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Impact of Psychological Research on Moral Theory: Prospect Theory and the Doctrine of Doing and Allowing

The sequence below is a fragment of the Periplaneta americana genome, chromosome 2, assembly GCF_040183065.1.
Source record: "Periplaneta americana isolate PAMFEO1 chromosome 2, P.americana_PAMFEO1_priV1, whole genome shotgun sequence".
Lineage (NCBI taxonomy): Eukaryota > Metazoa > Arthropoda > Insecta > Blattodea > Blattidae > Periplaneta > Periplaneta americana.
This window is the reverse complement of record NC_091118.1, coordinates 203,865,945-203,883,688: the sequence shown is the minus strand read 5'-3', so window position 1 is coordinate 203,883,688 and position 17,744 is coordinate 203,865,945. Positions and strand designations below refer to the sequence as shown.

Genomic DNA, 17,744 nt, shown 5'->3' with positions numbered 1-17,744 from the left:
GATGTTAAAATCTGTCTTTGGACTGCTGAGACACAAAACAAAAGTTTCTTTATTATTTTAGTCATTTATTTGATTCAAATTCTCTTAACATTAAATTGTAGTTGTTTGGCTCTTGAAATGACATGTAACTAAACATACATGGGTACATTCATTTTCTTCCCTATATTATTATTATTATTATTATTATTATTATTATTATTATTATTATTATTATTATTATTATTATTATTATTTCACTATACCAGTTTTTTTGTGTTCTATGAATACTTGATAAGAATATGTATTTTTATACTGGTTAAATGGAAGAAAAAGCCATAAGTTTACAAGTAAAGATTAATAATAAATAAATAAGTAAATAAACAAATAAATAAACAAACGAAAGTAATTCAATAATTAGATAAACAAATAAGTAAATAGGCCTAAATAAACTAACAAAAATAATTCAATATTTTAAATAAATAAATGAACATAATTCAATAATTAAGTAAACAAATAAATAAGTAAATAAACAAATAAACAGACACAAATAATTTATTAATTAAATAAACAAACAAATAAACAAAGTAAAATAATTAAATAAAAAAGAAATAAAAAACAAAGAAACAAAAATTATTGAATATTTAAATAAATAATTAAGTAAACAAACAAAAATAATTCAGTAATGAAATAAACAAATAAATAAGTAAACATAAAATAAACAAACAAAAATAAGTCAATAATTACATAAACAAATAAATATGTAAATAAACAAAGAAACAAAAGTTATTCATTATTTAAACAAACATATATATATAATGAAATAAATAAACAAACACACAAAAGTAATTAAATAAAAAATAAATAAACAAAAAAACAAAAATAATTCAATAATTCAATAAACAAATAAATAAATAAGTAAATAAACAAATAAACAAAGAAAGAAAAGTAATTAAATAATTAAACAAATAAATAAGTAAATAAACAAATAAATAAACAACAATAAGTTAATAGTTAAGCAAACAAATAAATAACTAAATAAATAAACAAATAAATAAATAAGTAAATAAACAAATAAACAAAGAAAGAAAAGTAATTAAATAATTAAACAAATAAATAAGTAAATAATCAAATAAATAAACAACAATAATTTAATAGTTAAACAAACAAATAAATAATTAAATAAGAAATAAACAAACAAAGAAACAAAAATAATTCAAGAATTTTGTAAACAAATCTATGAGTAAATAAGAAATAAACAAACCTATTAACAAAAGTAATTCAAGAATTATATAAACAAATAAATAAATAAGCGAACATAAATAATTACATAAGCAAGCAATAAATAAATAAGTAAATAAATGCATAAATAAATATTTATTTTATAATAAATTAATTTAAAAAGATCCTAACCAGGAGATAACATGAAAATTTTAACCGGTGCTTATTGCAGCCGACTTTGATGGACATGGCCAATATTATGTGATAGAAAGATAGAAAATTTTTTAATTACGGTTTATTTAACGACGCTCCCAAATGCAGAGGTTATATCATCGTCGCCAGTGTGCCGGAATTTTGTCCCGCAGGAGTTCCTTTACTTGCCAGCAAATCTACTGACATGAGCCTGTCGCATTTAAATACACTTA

It is widely acknowledged that Daniel Kahneman and Amos Tversky's Prospect Theory offers a better explanation of our decision making under uncertainty than some of the most widely accepted theories to-date, including especially Expected Utility Theory. I give a sympathetic summary of the case against Expected Utility Theory, but then show how Prospect Theory has not demonstrated that it can give a better explanation of our moral decision making under uncertainty (contrary, e.g., to the claims of Tamara Horowitz). In particular, it has not been demonstrated that it can give a better explanation of our intuitions in hard cases, such as the much discussed Trolley Car cases concocted by Philippa Foot and developed by her and Warren Quinn, among other contemporary moral philosophers concerned with issues often studied by both Expected Utility Theory and Prospect Theory. Prospect Theory has a weakness in common with Expected Utility Theory, namely, both are too focused on the consequences of our actions. In this respect, Prospect Theory is a consequentialist theory of moral decision making, and I bring out Prospect Theory's limitations by exploring the work of Foot's and Quinn's non-consequentialist theorizing in this context, with special emphasis on the Doctrine of Doing and Allowing, and related principles like the Doctrine of Double Effect.

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